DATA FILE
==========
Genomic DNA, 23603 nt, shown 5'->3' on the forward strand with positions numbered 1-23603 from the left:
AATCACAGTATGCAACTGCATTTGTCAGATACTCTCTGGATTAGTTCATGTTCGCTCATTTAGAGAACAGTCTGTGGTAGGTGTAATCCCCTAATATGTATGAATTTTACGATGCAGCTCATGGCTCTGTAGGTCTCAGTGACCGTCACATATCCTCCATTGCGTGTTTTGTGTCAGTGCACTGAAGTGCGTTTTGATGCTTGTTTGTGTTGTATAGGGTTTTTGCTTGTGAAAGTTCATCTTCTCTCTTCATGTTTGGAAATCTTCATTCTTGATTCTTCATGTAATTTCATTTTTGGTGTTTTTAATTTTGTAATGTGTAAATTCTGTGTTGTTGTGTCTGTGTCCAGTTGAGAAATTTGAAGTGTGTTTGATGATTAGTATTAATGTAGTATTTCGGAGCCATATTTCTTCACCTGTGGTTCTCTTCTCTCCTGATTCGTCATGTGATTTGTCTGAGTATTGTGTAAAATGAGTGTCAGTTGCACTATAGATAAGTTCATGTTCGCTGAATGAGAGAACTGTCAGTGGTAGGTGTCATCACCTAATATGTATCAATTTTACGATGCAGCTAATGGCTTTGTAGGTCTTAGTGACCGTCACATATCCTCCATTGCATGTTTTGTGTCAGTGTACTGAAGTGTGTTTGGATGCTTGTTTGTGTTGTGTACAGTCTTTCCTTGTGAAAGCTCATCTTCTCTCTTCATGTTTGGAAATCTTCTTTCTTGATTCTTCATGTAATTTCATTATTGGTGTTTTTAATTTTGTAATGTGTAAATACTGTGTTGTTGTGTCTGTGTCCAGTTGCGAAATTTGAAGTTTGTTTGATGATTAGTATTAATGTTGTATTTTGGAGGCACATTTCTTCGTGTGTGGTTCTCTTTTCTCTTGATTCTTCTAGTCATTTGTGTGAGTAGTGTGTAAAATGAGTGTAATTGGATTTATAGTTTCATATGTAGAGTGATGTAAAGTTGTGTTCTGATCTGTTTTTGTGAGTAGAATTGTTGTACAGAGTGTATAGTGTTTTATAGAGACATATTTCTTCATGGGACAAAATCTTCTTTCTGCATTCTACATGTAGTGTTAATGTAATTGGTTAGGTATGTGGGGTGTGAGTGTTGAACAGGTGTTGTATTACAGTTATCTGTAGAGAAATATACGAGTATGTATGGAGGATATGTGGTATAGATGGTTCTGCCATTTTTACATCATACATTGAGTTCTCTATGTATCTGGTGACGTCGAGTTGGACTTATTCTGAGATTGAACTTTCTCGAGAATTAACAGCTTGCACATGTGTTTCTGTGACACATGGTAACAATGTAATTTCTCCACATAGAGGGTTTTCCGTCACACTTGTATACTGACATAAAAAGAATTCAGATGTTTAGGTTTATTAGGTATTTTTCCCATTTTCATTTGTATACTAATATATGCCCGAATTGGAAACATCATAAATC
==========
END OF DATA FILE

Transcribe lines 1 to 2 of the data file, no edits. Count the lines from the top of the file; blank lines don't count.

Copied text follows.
Genomic DNA, 23603 nt, shown 5'->3' on the forward strand with positions numbered 1-23603 from the left:
AATCACAGTATGCAACTGCATTTGTCAGATACTCTCTGGATTAGTTCATGTTCGCTCATTTAGAGAACAGTCTGTGGTAGGTGTAATCCCCTAATATGTATGAATTTTACGATGCAGCTCATGGCTCTGTAGGTCTCAGTGACCGTCACATATCCTCCATTGCGTGTTTTGTGTCAGTGCACTGAAGTGCGTTTTGATGCTTGTTTGTGTTGTATAGGGTTTTTGCTTGTGAAAGTTCATCTTCTCTCTTCATGTTTGGAAATCTTCATTCTTGATTCTTCATGTAATTTCATTTTTGGTGTTTTTAATTTTGTAATGTGTAAATTCTGTGTTGTTGTGTCTGTGTCCAGTTGAGAAATTTGAAGTGTGTTTGATGATTAGTATTAATGTAGTATTTCGGAGCCATATTTCTTCACCTGTGGTTCTCTTCTCTCCTGATTCGTCATGTGATTTGTCTGAGTATTGTGTAAAATGAGTGTCAGTTGCACTATAGATAAGTTCATGTTCGCTGAATGAGAGAACTGTCAGTGGTAGGTGTCATCACCTAATATGTATCAATTTTACGATGCAGCTAATGGCTTTGTAGGTCTTAGTGACCGTCACATATCCTCCATTGCATGTTTTGTGTCAGTGTACTGAAGTGTGTTTGGATGCTTGTTTGTGTTGTGTACAGTCTTTCCTTGTGAAAGCTCATCTTCTCTCTTCATGTTTGGAAATCTTCTTTCTTGATTCTTCATGTAATTTCATTATTGGTGTTTTTAATTTTGTAATGTGTAAATACTGTGTTGTTGTGTCTGTGTCCAGTTGCGAAATTTGAAGTTTGTTTGATGATTAGTATTAATGTTGTATTTTGGAGGCACATTTCTTCGTGTGTGGTTCTCTTTTCTCTTGATTCTTCTAGTCATTTGTGTGAGTAGTGTGTAAAATGAGTGTAATTGGATTTATAGTTTCATATGTAGAGTGATGTAAAGTTGTGTTCTGATCTGTTTTTGTGAGTAGAATTGTTGTACAGAGTGTATAGTGTTTTATAGAGACATATTTCTTCATGGGACAAAATCTTCTTTCTGCATTCTACATGTAGTGTTAATGTAATTGGTTAGGTATGTGGGGTGTGAGTGTTGAACAGGTGTTGTATTACAGTTATCTGTAGAGAAATATACGAGTATGTATGGAGGATATGTGGTATAGATGGTTCTGCCATTTTTACATCATACATTGAGTTCTCTATGTATCTGGTGACGTCGAGTTGGACTTATTCTGAGATTGAACTTTCTCGAGAATTAACAGCTTGCACATGTGTTTCTGTGACACATGGTAACAATGTAATTTCTCCACATAGAGGGTTTTCCGTCACACTTGTATACTGACATAAAAAGAATTCAGATGTTTAGGTTTATTAGGTATTTTTCCCATTTTCATTTGTATACTAATATATGCCCGAATTGGAAACATCATAAATC